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Why We Get Tired, Even When We Do Nothing

There may be a lot of different factors to take into account when figuring out why we get tired, such as an unhealthy lifestyle, health issues, difficulties at work, stress, and so on.

5-Minute Crafts suggests that we take a look at different causes that might make us feel tired.

❗ Important: This article is for informational purposes only and can’t replace the recommendations of experts.

What fatigue is

Fatigue is a feeling of constant tiredness that can be both physical and/or psychological. A person of any age might know what it feels like but it’s more abundant in adults.

Fatigue is different from regular tiredness or sleepiness. We all get tired sometimes, but if it doesn’t go away after a good rest or appears independently of physical or psychological strain, it might indicate health issues.

It’s important to remember that fatigue is a symptom that might depend on many things, such as lifestyle, psychological and social factors, general health issues, and some medications.

Impact of lifestyle

The things we do on an everyday basis may cause general fatigue.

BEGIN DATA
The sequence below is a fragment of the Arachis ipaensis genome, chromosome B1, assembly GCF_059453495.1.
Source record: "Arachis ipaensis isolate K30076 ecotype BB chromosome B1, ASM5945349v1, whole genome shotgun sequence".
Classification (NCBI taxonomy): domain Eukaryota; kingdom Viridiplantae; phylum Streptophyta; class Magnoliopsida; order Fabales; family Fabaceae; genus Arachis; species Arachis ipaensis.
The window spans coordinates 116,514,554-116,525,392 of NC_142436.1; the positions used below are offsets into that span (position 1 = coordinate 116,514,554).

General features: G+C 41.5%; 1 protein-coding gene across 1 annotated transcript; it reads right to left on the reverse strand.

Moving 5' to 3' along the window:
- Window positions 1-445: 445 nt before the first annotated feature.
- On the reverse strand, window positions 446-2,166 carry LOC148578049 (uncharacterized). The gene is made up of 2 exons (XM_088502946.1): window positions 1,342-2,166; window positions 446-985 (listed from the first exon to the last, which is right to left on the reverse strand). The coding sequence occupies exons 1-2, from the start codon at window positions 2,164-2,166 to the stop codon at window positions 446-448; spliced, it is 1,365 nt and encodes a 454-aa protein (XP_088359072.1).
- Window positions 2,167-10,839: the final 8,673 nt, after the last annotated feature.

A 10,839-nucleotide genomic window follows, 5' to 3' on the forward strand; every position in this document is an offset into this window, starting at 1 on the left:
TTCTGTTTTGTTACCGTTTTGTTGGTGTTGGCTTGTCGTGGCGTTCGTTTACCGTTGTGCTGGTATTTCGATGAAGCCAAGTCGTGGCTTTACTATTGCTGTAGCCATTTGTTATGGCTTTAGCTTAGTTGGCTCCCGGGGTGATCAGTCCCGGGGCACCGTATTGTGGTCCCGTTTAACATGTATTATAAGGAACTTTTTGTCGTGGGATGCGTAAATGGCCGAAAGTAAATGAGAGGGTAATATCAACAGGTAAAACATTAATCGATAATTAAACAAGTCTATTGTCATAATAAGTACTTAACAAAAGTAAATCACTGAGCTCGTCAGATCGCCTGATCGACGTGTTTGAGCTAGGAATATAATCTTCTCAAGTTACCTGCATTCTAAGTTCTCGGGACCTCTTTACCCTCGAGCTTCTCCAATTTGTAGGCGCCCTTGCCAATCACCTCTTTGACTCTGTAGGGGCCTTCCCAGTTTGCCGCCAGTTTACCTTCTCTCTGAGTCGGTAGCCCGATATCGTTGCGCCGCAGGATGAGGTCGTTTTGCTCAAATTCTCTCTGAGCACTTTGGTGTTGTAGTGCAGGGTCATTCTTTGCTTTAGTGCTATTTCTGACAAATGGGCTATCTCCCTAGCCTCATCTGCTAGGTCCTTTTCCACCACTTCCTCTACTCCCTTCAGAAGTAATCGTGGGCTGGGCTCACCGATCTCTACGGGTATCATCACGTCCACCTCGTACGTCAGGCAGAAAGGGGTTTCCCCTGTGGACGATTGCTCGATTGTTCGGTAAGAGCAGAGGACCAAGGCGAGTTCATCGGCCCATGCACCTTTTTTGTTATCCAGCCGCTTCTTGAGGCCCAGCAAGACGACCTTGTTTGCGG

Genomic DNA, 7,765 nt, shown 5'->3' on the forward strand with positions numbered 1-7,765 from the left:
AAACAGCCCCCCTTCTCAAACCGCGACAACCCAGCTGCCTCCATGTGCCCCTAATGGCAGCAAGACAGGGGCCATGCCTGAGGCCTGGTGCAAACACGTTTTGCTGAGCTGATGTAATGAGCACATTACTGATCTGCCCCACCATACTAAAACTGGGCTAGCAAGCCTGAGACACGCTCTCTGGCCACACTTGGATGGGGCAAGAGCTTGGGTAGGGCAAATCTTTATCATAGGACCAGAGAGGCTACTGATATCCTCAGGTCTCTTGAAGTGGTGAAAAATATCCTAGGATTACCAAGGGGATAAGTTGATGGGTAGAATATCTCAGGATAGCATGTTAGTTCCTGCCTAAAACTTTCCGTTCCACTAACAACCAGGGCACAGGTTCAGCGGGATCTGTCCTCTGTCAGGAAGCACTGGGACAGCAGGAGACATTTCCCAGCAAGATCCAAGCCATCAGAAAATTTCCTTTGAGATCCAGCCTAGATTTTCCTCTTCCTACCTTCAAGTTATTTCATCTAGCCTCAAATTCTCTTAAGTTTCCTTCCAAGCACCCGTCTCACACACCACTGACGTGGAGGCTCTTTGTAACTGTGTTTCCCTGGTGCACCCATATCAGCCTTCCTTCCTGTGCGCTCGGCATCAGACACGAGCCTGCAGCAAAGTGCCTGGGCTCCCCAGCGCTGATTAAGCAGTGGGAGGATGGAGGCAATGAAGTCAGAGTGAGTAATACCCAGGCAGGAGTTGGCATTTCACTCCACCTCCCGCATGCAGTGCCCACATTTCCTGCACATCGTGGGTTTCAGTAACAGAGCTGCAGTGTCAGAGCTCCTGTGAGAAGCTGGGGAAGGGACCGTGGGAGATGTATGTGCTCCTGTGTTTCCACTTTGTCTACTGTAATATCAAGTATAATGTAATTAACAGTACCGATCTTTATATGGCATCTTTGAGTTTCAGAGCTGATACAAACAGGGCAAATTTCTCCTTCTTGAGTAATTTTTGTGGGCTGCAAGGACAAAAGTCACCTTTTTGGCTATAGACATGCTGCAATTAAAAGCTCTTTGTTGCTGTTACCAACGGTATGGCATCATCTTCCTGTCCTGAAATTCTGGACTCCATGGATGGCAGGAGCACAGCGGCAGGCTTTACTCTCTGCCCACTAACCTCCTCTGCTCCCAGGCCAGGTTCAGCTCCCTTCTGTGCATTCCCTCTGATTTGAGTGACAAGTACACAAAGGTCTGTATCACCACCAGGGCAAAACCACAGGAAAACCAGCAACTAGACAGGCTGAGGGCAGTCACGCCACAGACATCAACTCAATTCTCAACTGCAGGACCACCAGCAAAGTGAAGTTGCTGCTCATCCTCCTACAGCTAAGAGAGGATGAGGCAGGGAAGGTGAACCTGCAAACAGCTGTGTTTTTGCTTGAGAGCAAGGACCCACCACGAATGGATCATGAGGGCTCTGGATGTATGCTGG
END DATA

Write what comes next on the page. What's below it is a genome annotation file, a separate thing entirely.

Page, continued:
• A lack of sleep or too much sleep — an adult person is believed to require around 8 hours of sleep a night. There might be some sleep problems caused by noisy neighbors or small children, and other factors, such as a messy bedroom.
  • Taking things that influence the nervous system (such as caffeine)
  • Physical inactivity and bad diet — if a body lacks nutrients, it might have a negative impact on how a person feels. Fast food and caffeine-containing drinks only give a temporary surge of energy.
  • Work — Fatigue may be caused by work overload, a stressful environment, burnout, and even having no job at all. For example, a shift schedule may have a negative impact on the circadian rhythms that might lead to permanent fatigue.

Health conditions

Many different health problems may cause fatigue. Here are some of the most popular ones:

  • Diseases and infections — from the flu to something more serious
  • Mental states, such as anxiety
  • Hormonal imbalance
  • Heart and lung problems
  • Anemia and vitamin deficiency (such as vitamin D and B12)
  • Weight problems and eating disorders

Each one of these issues requires serious treatment. If you think you might have one of them, you should consult an expert as soon as possible.

How to help yourself

If fatigue is caused by your lifestyle, you can influence it by changing something about your everyday life.

  • Try eating healthy foods to support more energy during the day.
  • You might feel that exercise is the last thing you need. However, in fact, a small 15-minute walk can reduce fatigue.
  • We’ve already mentioned the importance of quality sleep. Try going to bed and getting up at the same time every day. Make sure you relax before going to bed.
  • Drink more water. Sometimes fatigue is caused by dehydration.
  • Cut down on caffeine. It’s easier to do slowly, like over the course of 3 weeks, for example.
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